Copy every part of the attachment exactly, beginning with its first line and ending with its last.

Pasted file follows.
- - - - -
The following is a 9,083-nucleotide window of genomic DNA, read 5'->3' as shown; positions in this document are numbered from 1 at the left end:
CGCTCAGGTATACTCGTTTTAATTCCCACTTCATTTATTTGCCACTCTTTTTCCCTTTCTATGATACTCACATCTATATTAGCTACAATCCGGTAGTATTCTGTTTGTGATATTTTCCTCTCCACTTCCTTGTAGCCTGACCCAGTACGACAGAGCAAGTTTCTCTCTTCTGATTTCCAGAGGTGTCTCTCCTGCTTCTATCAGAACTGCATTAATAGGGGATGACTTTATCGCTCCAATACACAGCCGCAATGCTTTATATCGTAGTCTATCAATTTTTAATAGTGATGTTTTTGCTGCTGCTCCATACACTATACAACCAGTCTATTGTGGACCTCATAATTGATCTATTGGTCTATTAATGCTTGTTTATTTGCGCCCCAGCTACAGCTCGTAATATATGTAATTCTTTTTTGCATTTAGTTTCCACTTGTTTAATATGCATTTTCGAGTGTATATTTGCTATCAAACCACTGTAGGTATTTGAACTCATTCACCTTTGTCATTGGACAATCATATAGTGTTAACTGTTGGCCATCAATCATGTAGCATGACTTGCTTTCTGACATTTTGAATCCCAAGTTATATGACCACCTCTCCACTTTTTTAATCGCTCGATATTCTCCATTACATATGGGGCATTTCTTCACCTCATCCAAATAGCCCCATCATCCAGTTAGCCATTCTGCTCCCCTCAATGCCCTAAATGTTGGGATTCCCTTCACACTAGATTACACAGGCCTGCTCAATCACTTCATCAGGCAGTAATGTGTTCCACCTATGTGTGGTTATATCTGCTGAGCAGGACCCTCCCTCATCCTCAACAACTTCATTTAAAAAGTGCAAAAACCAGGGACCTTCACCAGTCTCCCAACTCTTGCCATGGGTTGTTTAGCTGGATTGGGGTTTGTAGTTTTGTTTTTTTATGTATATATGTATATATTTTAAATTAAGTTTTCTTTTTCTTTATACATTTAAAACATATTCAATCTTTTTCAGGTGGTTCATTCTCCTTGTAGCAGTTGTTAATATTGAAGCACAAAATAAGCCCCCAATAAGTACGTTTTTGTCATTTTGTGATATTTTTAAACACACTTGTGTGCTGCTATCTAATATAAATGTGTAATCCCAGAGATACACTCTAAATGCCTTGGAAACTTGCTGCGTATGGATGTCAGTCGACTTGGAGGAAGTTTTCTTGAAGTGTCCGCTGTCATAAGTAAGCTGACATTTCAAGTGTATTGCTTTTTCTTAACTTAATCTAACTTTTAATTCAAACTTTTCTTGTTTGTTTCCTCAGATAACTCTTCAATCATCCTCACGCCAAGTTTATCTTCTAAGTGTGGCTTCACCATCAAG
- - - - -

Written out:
The following is a 9,083-nucleotide window of genomic DNA, read 5'->3' as shown; positions in this document are numbered from 1 at the left end:
CGCTCAGGTATACTCGTTTTAATTCCCACTTCATTTATTTGCCACTCTTTTTCCCTTTCTATGATACTCACATCTATATTAGCTACAATCCGGTAGTATTCTGTTTGTGATATTTTCCTCTCCACTTCCTTGTAGCCTGACCCAGTACGACAGAGCAAGTTTCTCTCTTCTGATTTCCAGAGGTGTCTCTCCTGCTTCTATCAGAACTGCATTAATAGGGGATGACTTTATCGCTCCAATACACAGCCGCAATGCTTTATATCGTAGTCTATCAATTTTTAATAGTGATGTTTTTGCTGCTGCTCCATACACTATACAACCAGTCTATTGTGGACCTCATAATTGATCTATTGGTCTATTAATGCTTGTTTATTTGCGCCCCAGCTACAGCTCGTAATATATGTAATTCTTTTTTGCATTTAGTTTCCACTTGTTTAATATGCATTTTCGAGTGTATATTTGCTATCAAACCACTGTAGGTATTTGAACTCATTCACCTTTGTCATTGGACAATCATATAGTGTTAACTGTTGGCCATCAATCATGTAGCATGACTTGCTTTCTGACATTTTGAATCCCAAGTTATATGACCACCTCTCCACTTTTTTAATCGCTCGATATTCTCCATTACATATGGGGCATTTCTTCACCTCATCCAAATAGCCCCATCATCCAGTTAGCCATTCTGCTCCCCTCAATGCCCTAAATGTTGGGATTCCCTTCACACTAGATTACACAGGCCTGCTCAATCACTTCATCAGGCAGTAATGTGTTCCACCTATGTGTGGTTATATCTGCTGAGCAGGACCCTCCCTCATCCTCAACAACTTCATTTAAAAAGTGCAAAAACCAGGGACCTTCACCAGTCTCCCAACTCTTGCCATGGGTTGTTTAGCTGGATTGGGGTTTGTAGTTTTGTTTTTTTATGTATATATGTATATATTTTAAATTAAGTTTTCTTTTTCTTTATACATTTAAAACATATTCAATCTTTTTCAGGTGGTTCATTCTCCTTGTAGCAGTTGTTAATATTGAAGCACAAAATAAGCCCCCAATAAGTACGTTTTTGTCATTTTGTGATATTTTTAAACACACTTGTGTGCTGCTATCTAATATAAATGTGTAATCCCAGAGATACACTCTAAATGCCTTGGAAACTTGCTGCGTATGGATGTCAGTCGACTTGGAGGAAGTTTTCTTGAAGTGTCCGCTGTCATAAGTAAGCTGACATTTCAAGTGTATTGCTTTTTCTTAACTTAATCTAACTTTTAATTCAAACTTTTCTTGTTTGTTTCCTCAGATAACTCTTCAATCATCCTCACGCCAAGTTTATCTTCTAAGTGTGGCTTCACCATCAAG